By Ravi Krishnan
New Delhi: Hero Honda Motors Ltd, India’s largest two-wheeler maker, said net profit for the fourth quarter ended March declined a worse-than-expected 27% from a year ago as higher costs of raw materials and marketing expenses dented earnings.
The company’s net profit in the quarter declined to Rs195 crore from Rs267 crore a year ago. The decline, for the third straight quarter, was worse than that estimated by five analysts polled before the results. They predicted an average Rs201 crore net profit.
Sales at Hero Honda rose about 17% to Rs2,639.5 crore in the quarter as it sold more of its motorcycles. In the same period of the previous year, the revenue was Rs2,255.8 crore. The full-year net profit of the firm declined 11.7% to Rs857.8 crore from Rs971 crore a year ago. Sales were up 13.6% to Rs9,900 crore as the company launched eight new models and variants during the year.
Analysts expect sales growth next year to slow to about 10% as lending rates rise.
A 9% economic growth, which is creating more jobs and increasing disposable incomes, is driving demand in the world’s second-largest two-wheeler market.
Slowing down: Hero Honda managing director Pawan Kant Munjal.
Sales of two-wheelers increased 11.4% to 7.8 million units in fiscal 2007. However, with inflation at a near two-year high and lending rates rising, the demand for bikes, often financed by bank loans, is expected to slow. Lending rates have risen by up to 600 basis points in the past four months, forcing prospective buyers to postpone purchases.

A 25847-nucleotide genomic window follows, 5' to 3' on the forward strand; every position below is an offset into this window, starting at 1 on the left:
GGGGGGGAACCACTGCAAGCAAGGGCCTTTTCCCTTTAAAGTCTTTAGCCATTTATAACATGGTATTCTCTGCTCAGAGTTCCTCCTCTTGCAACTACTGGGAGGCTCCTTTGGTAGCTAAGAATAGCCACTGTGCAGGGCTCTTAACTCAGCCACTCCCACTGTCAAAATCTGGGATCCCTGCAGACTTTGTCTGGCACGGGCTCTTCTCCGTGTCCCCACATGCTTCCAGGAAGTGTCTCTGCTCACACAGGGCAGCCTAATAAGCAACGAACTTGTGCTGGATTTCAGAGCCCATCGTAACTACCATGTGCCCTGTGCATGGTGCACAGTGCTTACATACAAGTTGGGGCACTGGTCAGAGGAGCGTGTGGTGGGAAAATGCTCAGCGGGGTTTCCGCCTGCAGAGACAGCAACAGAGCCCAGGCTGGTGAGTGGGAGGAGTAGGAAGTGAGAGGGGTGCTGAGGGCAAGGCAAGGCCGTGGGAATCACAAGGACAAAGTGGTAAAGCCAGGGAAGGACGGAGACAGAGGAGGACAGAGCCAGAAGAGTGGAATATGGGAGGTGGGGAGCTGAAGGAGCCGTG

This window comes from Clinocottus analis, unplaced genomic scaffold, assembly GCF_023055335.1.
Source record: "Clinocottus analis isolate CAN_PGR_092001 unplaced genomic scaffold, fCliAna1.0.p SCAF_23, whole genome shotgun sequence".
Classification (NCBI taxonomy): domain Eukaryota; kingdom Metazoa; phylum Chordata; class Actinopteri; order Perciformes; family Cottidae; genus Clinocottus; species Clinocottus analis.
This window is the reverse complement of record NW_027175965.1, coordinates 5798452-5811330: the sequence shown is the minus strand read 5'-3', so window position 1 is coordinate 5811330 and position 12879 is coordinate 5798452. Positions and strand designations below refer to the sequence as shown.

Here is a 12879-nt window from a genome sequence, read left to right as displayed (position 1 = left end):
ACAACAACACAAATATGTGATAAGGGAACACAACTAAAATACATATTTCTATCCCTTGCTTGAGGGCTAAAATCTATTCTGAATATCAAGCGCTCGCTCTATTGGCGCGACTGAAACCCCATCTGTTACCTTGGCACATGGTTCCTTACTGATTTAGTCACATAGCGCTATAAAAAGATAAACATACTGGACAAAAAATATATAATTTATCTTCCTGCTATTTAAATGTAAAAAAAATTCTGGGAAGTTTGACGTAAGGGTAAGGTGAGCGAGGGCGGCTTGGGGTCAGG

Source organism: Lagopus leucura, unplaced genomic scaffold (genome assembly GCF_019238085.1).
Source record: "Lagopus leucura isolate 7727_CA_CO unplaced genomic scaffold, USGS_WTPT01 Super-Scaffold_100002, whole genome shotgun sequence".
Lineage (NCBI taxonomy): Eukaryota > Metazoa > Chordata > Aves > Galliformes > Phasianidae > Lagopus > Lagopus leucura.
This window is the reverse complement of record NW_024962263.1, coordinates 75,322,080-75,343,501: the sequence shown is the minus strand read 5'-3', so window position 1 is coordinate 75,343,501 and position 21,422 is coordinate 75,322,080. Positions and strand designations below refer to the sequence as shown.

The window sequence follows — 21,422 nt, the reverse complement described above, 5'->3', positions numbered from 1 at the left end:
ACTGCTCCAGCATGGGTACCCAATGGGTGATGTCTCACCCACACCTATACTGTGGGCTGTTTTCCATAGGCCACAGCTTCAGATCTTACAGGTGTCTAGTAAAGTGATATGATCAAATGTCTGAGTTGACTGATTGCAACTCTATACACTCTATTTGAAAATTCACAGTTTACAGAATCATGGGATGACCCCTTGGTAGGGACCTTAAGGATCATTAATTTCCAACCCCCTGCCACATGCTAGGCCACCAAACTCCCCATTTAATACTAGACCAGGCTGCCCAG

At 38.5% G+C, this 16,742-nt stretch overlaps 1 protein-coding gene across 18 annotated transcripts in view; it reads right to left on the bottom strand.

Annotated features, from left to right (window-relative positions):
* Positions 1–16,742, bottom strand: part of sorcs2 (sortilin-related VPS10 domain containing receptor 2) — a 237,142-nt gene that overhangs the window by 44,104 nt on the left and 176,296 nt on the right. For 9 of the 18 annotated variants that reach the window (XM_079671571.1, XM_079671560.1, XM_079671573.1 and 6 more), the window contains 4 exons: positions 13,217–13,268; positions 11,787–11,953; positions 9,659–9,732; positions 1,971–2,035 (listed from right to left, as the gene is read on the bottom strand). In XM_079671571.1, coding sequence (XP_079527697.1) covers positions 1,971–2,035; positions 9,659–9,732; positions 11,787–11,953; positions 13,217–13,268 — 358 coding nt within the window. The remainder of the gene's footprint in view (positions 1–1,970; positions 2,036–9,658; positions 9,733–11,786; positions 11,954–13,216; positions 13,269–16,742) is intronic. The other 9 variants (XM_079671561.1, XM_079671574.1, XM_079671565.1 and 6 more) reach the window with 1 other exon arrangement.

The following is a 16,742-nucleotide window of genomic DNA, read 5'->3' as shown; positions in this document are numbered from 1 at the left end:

“I don’t think it (growth) is going to be anything exciting,” said Ashutosh Goel, an analyst with Edelweiss Securities. “The rise in interest rates will impact entry-level and mid-level bikes most and growth should be at 10% or thereabouts.”
Eight out of every 10 motorcycles sold in the country are entry-level bikes and Hero Honda has a 60% share of this segment. We are pushing “out new models and variants to continue growth,” said Pawan Munjal, managing director of Hero Honda.
But rising expenses are likely to put further pressure on margins. Hero Honda’s operating margins fell about 4.9 percentage points to 11.84% in Q4 from a year ago, as prices of raw materials such as steel and rubber also rose. Prices of cold-rolled steel rose by Rs1,500 to Rs40,000 per tonne during the quarter. Operating margins measure how much profit is left after deducting the basic expenses of running a business.
“The trend (of increasing commodity prices) is not relenting,” said Munjal. “There’s a lot of pressure on competitive pricing, too, and this will squeeze margins.”
Competition in India’s motorcycle market is forcing players to offer steep discounts, hampering their ability to absorb the prices of increasing raw material prices.
Shares of Hero Honda closed down 0.03% at Rs704.8 on the Bombay Stock Exchange on Friday. The results were declared after markets closed.